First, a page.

I shall start with the first photo again.The line that we are interested in is behind the rake of coal wagons heading off to Cannock Wood.This photo shows where the line moves away from the Cannock Wood branch, and the next shows the trackbed a little further along.The line is now approaching the Rugeley Road, which was crossed by an over-bridge.Now that there are houses on the opposite side of the road, it is not easy to find the exact spot where it crossed, but it couldn’t have been far from this point.In this photo, the line came up from the Rugeley Road and passed in front of the chimneys, passed all the buildings, went under a footbridge and up the valley for a short distance. This is the site of the footbridge.
The footbridge was erected for miners from Hazel Slade and Rawnsley to gain access to the colliery without crossing the railway (and was used as a short-cut to get to the shops in Hednesford!).
Up the valley the line ended and the train went over a set of points which enabled it to change track and come back down the valley to the sidings to the front of the photo. The line also carried on through to rejoin the up-line below the buildings, and travel back to Hednesford.This is the present view of the old Corn Stores, now housing the Museum of Cannock Chase, the down-line would have followed the line of the tarmac road for a short distance before swinging over to join the up-line.
If anyone has a photo of the road bridge or the footbridge, I would be very grateful for a copy. Thank you.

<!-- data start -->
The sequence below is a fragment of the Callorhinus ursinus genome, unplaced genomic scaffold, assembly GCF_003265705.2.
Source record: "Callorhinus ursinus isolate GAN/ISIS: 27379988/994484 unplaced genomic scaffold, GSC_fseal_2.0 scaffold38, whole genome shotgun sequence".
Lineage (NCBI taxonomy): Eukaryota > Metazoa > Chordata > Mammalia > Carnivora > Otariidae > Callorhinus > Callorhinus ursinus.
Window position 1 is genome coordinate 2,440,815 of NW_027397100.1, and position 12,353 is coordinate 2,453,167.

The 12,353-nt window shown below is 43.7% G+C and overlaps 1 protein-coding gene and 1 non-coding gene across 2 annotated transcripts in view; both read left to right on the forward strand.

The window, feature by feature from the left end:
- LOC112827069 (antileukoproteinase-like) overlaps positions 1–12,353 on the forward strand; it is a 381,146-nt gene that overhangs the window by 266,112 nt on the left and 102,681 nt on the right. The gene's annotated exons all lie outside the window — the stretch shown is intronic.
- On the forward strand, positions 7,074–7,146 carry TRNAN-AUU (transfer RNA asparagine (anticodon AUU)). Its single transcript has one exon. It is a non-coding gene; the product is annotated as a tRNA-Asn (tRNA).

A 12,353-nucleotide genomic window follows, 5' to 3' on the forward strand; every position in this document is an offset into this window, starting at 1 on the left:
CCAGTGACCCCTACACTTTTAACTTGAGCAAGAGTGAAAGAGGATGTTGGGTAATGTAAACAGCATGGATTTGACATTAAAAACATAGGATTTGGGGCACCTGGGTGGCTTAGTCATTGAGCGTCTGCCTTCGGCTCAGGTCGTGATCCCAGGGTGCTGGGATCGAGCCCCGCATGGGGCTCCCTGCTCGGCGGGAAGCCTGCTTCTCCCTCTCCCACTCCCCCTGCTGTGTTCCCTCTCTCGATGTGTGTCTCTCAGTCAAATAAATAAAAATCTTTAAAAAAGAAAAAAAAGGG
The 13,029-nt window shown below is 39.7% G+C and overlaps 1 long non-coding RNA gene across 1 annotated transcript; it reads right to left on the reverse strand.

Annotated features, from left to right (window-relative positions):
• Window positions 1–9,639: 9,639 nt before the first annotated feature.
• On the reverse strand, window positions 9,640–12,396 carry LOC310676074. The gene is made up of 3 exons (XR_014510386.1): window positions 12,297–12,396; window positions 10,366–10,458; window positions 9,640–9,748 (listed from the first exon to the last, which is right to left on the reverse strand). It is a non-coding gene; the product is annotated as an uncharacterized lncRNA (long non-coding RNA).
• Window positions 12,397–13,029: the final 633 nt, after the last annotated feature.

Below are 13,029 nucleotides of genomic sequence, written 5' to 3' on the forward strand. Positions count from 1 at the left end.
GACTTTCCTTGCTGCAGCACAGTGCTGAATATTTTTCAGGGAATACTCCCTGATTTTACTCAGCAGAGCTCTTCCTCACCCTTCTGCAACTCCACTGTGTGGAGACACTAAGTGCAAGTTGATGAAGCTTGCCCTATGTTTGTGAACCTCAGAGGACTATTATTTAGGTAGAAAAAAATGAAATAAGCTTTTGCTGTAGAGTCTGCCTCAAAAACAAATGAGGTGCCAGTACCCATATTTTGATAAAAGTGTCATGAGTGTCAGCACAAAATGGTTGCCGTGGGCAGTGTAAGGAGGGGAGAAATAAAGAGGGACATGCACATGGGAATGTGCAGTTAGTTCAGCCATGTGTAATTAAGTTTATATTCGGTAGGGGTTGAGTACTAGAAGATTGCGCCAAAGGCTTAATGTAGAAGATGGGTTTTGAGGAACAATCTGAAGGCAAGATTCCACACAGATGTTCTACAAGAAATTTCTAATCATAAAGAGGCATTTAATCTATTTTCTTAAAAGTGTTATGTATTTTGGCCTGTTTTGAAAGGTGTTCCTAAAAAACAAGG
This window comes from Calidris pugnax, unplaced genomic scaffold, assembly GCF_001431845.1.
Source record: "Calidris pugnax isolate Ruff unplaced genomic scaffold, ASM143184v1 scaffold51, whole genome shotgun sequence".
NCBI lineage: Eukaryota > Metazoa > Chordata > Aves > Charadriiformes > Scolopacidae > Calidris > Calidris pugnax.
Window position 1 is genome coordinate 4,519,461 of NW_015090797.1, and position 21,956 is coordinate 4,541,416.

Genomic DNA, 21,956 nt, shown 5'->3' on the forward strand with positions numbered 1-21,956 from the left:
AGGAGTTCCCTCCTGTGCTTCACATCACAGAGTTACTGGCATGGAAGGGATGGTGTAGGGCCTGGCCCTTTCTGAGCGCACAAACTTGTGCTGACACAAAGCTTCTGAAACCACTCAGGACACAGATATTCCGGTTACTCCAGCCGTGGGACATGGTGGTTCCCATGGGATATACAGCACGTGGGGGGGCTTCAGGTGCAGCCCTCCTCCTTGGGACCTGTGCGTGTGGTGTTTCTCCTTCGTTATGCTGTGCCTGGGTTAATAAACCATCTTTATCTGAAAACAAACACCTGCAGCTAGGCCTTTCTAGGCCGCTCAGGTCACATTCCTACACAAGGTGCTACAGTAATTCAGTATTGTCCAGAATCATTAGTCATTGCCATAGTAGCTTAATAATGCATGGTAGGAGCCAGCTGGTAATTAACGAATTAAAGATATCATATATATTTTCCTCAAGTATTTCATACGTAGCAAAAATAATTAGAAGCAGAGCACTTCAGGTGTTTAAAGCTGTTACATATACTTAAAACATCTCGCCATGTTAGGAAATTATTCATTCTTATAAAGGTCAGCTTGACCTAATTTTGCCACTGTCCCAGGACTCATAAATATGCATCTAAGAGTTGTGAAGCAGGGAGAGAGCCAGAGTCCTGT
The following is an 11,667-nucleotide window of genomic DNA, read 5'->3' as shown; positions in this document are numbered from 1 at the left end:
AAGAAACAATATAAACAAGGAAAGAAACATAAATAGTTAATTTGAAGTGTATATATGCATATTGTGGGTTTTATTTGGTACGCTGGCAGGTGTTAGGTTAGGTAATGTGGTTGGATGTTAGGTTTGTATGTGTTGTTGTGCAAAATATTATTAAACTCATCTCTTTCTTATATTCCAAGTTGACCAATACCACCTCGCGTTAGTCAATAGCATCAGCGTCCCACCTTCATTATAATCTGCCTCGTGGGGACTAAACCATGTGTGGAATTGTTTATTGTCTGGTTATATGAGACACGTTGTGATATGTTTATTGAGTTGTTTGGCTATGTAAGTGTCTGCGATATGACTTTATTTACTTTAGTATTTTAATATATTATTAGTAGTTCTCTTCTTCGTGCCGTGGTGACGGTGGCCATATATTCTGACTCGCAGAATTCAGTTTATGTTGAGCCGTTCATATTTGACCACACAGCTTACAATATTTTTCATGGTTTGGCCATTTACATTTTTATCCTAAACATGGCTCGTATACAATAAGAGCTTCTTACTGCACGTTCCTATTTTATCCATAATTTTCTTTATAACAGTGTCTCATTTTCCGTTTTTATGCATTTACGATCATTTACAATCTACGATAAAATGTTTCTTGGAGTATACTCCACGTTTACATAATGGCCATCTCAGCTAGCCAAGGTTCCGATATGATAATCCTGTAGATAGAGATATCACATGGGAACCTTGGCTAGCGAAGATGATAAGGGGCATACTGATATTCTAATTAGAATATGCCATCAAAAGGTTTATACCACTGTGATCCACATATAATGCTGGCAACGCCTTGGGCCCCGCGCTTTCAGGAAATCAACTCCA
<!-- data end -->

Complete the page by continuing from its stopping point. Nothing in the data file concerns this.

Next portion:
The previous post took care of lines to the left from Hednesford to Rugeley, now to sort the right hand ones out! This first photo is a busy one…..From the front, view of half a coal wagon on the line to West Cannock, then the double track main line Hednesford to Rugeley and then, the first home of the Railway Preservation Society (West Midlands Branch), with the London, Brighton & South Coast Railway loco now No.9 ‘Cannock Wood’ 0-6-0T. The next line is up to Cannock & Rugeley Colliery’s Cannock Wood pit and somewhere between that line and the pit in the background is the line to the CRC Valley pit. The buildings to the rear of the photo are those of the Valley pit, and in between the two sets of head-gear is the old corn stores which now houses the Museum of Cannock Chase.The line to Cannock Wood crossed the Hednesford-Rugeley Road at Bates’ Corner.
It’s a bit different nowNo bridge, no general stores! And as for the Paddy train….But now….It carries on in a similar vein – the track bed completely overgrown. From the sidings to the bridge, the Council have put down a cycle/footpath,whichturns sharp left at the bridge and passes the former West Cannock 5s site instead of crossing the road and following the trackbed. I think there were some objections from residents about a high level path at the bottom of their gardens – quite understandable, I think.Further up the line, approaching the level crossing, is ‘Rawnsley’ Lilleshall built No.4 0-6-0ST, formerly 2-2-2 built fot the Paris Exhibition.A similar view showing just how overgrown it has become. Moving on towards Cannock Wood pit there is a level crossing at Hazel Slade.Well overgrown nowOne more level crossing, in Cannock Wood StreetThen the train carries on into Cannock Wood pit